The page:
The sheer scale of the spectacle as originally conceived would be enough to discourage producers from reviving The Eternal Road, but history plays a part, too. Though Weisgal intended the show to call attention to the persecution of Jews in Nazi Germany and to illustrate the resilience of the people in times of crisis, the creators couldn’t have anticipated the enormity of the Shoah. For a long time The Eternal Road seemed to some almost naïvely optimistic or somehow incomplete, rather than timeless. Yet the piece continued to exert a considerable fascination, not least because it brought Weill to America.
For Weill’s centennial, 63 years after the premiere, The Eternal Road was revived, in a restored edition under its original German title, Der Weg der Verheißung (The Road of Promise), seeing performances in Chemnitz, Tel Aviv, and Brooklyn. That edition’s mastermind, musicologist Ed Harsh, has adapted the piece as an oratorio: reducing the number of speaking roles, trimming the score, and eliminating the need for scenery and costumes, thus putting the work within the grasp of producers who may not be as wealthy as Pharaoh. And now the Collegiate Chorale will present the U.S. premiere of the oratorio, The Road of Promise, at Carnegie Hall May 6 and 7. With a cast that includes Anthony Dean Griffey, Mark Delavan, Philip Cutlip, and Ron Rifkin, this is an event of — well, there’s no better way to say this — monumental proportions.
Indeed, says Ted Sperling, Road of Promise’s conductor and the artistic director of the Collegiate Chorale, “We’ll have 150 choristers, 8 soloists, and a fairly large orchestra, which includes organ and a rather large percussion battery. [The Eternal Road] was a pageant originally, a spectacle, and there will be an aspect of that, that will be respected.” Toward that end, artist Wendall Harrington has been engaged to create projected images “to bring the Bible stories to life visually as well as orally. It will be a little bit more than just a straight-ahead concert in that regard,” Sperling says.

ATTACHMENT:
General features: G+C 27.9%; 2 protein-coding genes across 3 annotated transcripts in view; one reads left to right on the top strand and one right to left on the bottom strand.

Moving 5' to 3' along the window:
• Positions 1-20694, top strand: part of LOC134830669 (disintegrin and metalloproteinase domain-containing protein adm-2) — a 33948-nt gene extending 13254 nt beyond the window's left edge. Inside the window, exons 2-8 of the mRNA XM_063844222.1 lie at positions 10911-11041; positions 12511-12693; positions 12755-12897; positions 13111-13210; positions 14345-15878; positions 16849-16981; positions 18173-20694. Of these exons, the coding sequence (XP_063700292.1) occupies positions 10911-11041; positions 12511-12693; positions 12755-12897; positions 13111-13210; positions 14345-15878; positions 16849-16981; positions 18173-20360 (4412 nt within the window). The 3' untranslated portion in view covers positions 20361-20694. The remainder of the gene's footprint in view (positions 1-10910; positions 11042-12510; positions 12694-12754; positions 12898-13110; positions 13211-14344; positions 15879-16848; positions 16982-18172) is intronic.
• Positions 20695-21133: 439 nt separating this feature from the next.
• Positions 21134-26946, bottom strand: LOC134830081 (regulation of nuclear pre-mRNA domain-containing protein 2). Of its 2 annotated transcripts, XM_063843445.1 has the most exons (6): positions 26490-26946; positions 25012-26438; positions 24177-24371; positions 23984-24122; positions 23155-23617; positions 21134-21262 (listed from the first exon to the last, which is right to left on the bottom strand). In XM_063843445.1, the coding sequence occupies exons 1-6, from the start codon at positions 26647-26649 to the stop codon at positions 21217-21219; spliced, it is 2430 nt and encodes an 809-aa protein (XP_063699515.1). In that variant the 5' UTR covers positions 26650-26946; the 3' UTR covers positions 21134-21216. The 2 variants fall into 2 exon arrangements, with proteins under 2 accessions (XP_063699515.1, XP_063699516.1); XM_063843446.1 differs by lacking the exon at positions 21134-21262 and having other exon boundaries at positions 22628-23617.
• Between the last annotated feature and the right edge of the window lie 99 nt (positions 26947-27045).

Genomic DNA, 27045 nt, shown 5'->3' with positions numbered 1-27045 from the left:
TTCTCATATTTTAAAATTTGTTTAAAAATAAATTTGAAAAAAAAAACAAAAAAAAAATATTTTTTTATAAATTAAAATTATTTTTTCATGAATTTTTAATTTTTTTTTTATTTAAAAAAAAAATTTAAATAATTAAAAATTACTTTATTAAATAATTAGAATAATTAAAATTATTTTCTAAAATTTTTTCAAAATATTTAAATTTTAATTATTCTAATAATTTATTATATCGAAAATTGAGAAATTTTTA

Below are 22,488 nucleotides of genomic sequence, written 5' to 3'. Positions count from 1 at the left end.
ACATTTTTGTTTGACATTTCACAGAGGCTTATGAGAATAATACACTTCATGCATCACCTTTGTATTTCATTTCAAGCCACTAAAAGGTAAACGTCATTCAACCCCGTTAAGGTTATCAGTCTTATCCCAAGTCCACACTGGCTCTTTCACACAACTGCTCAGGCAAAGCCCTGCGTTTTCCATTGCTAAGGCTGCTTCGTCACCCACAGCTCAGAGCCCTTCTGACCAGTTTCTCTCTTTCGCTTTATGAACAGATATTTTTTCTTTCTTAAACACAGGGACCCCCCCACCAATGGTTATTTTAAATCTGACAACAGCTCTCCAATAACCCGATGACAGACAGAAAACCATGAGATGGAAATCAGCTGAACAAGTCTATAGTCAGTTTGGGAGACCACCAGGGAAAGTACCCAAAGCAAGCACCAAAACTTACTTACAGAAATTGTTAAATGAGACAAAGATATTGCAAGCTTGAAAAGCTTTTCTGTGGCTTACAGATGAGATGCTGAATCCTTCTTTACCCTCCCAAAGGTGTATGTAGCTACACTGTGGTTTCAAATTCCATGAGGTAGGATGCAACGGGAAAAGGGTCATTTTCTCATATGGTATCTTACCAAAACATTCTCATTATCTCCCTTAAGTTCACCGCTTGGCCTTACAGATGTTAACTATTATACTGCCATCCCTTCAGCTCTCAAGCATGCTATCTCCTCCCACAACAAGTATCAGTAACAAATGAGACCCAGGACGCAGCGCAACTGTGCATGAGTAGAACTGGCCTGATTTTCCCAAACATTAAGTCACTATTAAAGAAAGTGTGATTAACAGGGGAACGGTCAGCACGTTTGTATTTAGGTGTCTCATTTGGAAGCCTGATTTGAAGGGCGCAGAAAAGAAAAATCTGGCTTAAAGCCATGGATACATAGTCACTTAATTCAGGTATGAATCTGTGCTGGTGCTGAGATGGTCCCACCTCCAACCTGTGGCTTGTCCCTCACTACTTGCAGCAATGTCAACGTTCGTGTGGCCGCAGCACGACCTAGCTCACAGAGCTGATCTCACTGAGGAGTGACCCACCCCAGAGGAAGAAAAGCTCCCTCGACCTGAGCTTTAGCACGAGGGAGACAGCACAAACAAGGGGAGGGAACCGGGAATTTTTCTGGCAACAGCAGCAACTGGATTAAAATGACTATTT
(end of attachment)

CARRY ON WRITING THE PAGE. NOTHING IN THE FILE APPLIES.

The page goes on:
Falling as it does between Weill’s European and American careers, “the musical language does feel to me like a transitional language, even though Kurt Weill probably had no idea what lay ahead,” Sperling says. The composer’s turn from “ernste Musik” toward popular theater music had begun only around 1927, and for all we know he might have drifted back toward the opera house and the concert hall to stay, if Hitler hadn’t come along: Weill had just written the operas Aufstieg und Fall der Stadt Mahagonny and Die Bürgschaft, as well as his Second Symphony shortly before he started Eternal Road.
“You can hear the promise of his Broadway material in this piece,” Sperling says, “even though the singing will be more operatic than Broadway, as befits the concert venue and the scale of the work. We’re not going to amplify the singing, so you need singers who can project over the orchestra. But there are arias in this that, with different texts, you can imagine in a Broadway show. At the same time there are big operatic moments. There are big double-chorus moments, with counterpoint back and forth. There are orchestral interludes, to illustrate what’s happening. And then there are scenes between the principal actors, which are spoken. So there’s a lot of variety in the piece.”